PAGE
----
(4) 2-5 % solution of xanthydrol (Schering-Kahlbaum) in glacial acetic acid. W. gr. 27 Devonshire Street. acetone. of filtrate required 1030-1025 1 1025-1020 1. Measure 1 cc. of phosphoric acid (sp. Procedure. Specific gravity of specimen cc. with water. covering the mouth of the tube with a watch- 1 Supplied by C. of water. depending upon the urea content) with an Ostwald pipette to a 4x 1" hard glass round-bottomed centrifuge-tube' of 35-40 cc. 1919]. and allow the tube to stand in a bath of ice-cold water for 20 minutes. DIRECT DETERMINATION OF UREA 1247 acetic acid. Centrifuge for five minutes and decant the supernatant liquid. 10 cc. This solution should be kept in a small well-stoppered bottle and prepared every few days. Dissolve 0-1179 g. Remove the excess liquid from the inside of the tube by wiping with filter-paper. of barium chloride dissolved in 10 cc. add 5 cc. wash down the sides of the tube with 1 cc. 1. Add 1 cc. of xanthydrol solution. (7) Ammonium sulphate solution. Transfer a suitable amount of filtrate (1-5 cc. placing the inverted tube on a sheet of filter-paper for two minutes to drain. Mix the liquid. 130 cc. of water. 20 cc. of 1 % ferric chloride and. while rotating the liquid. Dixon and Co. mix and filter. (5) Digestion mixture: 100 cc. and to the mixture add 1-2 g.C. 40 cc. which is allowed to float on the surface.. of 3 % sodium selenate solution. . Dilute the filtrate in the centrifuge-tube to 5 cc. graduated flask. of well mixed barium reagent and 1 cc. of 0 5 % sodium bicarbonate solution. of 60 % perchloric acid. Heat the tube gently on a sand-bath in a fume chamber. (6) Nessler reagent [Folin and Wu. Mix the liquid by rotating the tube. Preserve from moulds with two drops of strong sulphuric acid and dilute to 1 litre. Table I has proved useful in choosing the volume of filtrate required. add 2 cc.5 1020-1015 2 1015-1010 3 1010-1005 5 Below 1005 Use 2 cc. of pure ammonium sulphate in water. but it Table I. 1-75). of urine for filtration must be borne in mind that other factors beside the urea content affect the specific gravity of a urine. Dilute to the mark. of digestion mixture anda piece of porous pot. of 10 % sodium sulphate solution. capacity. (or 2 cc. if the urea content is very low) of urine from an Ostwald pipette into a 100 cc. 0-5 cc.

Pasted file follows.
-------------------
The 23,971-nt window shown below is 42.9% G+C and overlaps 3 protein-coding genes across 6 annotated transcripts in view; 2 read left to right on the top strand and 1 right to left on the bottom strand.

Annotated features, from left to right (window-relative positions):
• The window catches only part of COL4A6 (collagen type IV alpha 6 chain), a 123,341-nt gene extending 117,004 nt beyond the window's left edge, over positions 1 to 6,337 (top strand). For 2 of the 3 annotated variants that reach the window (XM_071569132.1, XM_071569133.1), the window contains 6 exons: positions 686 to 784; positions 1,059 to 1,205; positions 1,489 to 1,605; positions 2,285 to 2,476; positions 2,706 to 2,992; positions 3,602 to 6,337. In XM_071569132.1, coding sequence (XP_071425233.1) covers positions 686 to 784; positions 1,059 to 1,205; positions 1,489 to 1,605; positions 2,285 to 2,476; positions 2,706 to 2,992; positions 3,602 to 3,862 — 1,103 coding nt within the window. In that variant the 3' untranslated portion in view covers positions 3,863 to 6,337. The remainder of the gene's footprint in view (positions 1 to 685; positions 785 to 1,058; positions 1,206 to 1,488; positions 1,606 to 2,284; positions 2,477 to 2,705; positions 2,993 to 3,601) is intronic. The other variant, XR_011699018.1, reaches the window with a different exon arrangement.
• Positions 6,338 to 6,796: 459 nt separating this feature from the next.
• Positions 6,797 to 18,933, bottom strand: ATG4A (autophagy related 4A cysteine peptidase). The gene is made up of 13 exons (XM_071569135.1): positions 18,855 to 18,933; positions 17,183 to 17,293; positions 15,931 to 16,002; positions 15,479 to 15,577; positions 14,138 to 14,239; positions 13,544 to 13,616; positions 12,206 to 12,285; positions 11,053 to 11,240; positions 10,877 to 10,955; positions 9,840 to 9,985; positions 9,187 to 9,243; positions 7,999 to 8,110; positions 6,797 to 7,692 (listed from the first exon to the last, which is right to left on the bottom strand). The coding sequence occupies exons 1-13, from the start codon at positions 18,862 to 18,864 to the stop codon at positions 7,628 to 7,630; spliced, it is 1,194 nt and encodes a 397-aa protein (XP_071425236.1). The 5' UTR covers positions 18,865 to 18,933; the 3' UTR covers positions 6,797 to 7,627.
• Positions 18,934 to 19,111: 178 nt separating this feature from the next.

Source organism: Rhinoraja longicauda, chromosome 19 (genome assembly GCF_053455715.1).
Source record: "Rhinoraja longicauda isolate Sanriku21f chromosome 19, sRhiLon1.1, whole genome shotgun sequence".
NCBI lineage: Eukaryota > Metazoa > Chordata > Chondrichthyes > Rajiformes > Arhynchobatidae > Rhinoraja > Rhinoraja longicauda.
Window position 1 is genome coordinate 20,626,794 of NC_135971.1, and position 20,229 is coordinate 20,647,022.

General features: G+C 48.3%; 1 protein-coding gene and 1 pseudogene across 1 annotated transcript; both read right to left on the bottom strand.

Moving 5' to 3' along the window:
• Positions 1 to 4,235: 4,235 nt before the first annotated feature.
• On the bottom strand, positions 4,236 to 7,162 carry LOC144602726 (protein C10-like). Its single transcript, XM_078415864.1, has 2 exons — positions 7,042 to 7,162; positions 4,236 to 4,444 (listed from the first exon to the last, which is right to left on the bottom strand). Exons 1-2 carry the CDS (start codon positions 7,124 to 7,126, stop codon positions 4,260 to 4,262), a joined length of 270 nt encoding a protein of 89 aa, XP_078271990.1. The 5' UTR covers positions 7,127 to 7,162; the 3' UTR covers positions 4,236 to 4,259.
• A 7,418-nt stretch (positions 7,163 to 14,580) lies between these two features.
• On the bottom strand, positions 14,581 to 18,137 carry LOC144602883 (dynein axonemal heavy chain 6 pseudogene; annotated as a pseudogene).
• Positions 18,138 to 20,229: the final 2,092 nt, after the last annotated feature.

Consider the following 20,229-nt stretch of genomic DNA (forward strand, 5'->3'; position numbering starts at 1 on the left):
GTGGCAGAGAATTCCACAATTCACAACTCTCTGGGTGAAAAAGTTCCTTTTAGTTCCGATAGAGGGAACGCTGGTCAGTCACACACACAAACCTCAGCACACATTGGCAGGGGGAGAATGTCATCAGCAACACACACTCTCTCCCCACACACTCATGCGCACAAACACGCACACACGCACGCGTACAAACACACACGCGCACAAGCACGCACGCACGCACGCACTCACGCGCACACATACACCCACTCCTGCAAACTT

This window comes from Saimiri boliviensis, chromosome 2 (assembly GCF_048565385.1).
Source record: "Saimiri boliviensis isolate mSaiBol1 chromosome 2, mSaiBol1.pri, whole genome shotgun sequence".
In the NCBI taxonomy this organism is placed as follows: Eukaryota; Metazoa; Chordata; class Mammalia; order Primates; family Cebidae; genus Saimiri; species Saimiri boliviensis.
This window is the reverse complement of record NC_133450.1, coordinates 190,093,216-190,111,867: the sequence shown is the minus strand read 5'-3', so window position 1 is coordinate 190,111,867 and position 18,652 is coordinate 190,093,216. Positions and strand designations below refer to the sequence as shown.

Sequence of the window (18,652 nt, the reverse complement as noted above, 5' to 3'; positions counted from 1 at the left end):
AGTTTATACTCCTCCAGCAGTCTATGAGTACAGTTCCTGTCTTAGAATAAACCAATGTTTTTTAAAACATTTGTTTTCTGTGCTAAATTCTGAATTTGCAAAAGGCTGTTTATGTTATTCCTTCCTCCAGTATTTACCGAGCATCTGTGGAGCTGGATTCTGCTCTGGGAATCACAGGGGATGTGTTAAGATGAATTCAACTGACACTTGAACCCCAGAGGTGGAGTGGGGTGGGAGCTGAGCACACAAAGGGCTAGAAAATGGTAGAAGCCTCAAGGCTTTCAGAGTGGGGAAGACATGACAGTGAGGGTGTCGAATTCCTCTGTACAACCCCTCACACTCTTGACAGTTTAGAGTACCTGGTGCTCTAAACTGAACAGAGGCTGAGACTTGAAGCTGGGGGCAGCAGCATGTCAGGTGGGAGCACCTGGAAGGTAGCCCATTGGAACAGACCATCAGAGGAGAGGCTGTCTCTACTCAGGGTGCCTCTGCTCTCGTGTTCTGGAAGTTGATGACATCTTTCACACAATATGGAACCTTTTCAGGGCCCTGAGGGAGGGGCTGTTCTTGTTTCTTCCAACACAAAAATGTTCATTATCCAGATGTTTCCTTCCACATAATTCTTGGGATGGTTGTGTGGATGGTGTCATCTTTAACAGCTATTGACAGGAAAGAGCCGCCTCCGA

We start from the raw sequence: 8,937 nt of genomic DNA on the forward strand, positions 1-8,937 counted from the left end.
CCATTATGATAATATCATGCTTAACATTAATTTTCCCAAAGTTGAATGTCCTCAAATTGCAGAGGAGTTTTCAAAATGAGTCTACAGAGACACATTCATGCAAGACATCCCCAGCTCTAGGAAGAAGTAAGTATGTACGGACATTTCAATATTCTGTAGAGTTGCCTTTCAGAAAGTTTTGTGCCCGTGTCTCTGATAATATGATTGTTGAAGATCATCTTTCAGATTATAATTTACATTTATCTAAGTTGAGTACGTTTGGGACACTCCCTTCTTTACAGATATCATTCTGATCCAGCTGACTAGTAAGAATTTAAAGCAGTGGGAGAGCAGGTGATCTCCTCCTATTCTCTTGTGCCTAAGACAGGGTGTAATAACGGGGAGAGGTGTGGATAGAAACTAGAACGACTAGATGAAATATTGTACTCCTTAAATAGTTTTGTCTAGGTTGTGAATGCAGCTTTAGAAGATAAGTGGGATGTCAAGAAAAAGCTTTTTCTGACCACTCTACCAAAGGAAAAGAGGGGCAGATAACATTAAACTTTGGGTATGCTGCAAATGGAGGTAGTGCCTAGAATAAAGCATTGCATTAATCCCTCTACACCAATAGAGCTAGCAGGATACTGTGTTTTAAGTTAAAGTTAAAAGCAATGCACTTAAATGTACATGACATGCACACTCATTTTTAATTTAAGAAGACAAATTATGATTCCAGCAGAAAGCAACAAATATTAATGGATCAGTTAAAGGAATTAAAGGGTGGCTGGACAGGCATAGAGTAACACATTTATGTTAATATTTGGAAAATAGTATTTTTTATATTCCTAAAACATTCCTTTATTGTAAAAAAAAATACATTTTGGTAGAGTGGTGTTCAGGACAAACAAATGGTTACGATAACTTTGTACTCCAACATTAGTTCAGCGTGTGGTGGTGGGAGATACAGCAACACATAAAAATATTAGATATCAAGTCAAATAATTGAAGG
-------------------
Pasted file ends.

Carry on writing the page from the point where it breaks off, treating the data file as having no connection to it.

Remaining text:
0 1-81 1-82 0-65 1. B. Place 5 cc. Concentration of solution Experimental result in g. Cool to room temperature and add 7-5 cc. per 100 cc. centrifuge for three minutes to remove the precipitate of barium sulphate. of standard ammonium sulphate solution before adding 7-5 cc. Colorimetric reading x number of cc.of urea per 100 cc. Table II. Table III. of water etc.2-5 Mean error 1-6 The recovery of urea added to urine is shown in Table III. JONES glass when heavy white fumes appear and the liquid darkens. % urea in % urea Total urea 0 urea urine added % found 0-81 1. After mixing. of barium reagent and 5 cc. The direct titrimetric method of Cole [1931] was employed for the estimation of urea by the urease method. Compare the crystal clear supernatant liquid with the standard which is prepared at the same time as follows.0 2-58 2-55 The close agreement between the xanthydrol and urease methods when applied to a number of specimens of urine is shown in Table IV.2-5 2. the red tints which result from the use of the blue glass being easily compared. drain and digest as described for the unknown. per 100 cc. and centrifuge. in a 4"x 1" tube. of water after the acid has cooled for a few minutes. Twenty seconds after the brown-coloured liquid becomes colourless remove the tube from the sand-bath. After heating. gives the experimental values found by the analysis of standard urea solutions.0 1-65 1-67 0-85 1-5 2-35 2-32 4-21 0 75 4-96 5. which contains results taken at random from many analyses. Percentage % % error 4-2 4-23 +1 30 305 +1-5 2-8 2-73 . The use of a thick blue glass light filter for the comparison in the colori- meter is recommended. . of Nessler reagent. filtrate used = Table II. of Nessler reagent while twirling the liquid in the tube. F BARRETT AND E. 1248 J. Add 20 cc.0 1-98 -1 1-5 1-43 -1 1-0 0-98 -2 075 0-73 .): 53-6 g fue e 0 c fuie g. since by this means the difficulty always associated with the matching of yellow or brownish-yellow colours is eliminated. taken in g.00 0-29 1-5 1-79 1-75 1-58 1. Calculation (if the standard is set at 20 mm. of urine. of water and 5 cc. add 15 cc.